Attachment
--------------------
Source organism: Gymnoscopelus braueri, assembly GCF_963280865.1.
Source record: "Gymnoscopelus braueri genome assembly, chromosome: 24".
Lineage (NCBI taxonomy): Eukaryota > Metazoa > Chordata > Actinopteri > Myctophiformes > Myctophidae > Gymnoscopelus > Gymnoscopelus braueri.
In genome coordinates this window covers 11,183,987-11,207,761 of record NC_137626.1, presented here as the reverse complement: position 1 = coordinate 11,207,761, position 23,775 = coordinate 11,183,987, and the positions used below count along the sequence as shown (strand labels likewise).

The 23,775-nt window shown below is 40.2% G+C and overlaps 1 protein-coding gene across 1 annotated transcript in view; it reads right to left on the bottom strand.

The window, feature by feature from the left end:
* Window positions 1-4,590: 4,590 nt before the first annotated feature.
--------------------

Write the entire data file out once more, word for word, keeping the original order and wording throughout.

Source organism: Gymnoscopelus braueri, assembly GCF_963280865.1.
Source record: "Gymnoscopelus braueri genome assembly, chromosome: 24".
Lineage (NCBI taxonomy): Eukaryota > Metazoa > Chordata > Actinopteri > Myctophiformes > Myctophidae > Gymnoscopelus > Gymnoscopelus braueri.
In genome coordinates this window covers 11,183,987-11,207,761 of record NC_137626.1, presented here as the reverse complement: position 1 = coordinate 11,207,761, position 23,775 = coordinate 11,183,987, and the positions used below count along the sequence as shown (strand labels likewise).

The 23,775-nt window shown below is 40.2% G+C and overlaps 1 protein-coding gene across 1 annotated transcript in view; it reads right to left on the bottom strand.

The window, feature by feature from the left end:
* Window positions 1-4,590: 4,590 nt before the first annotated feature.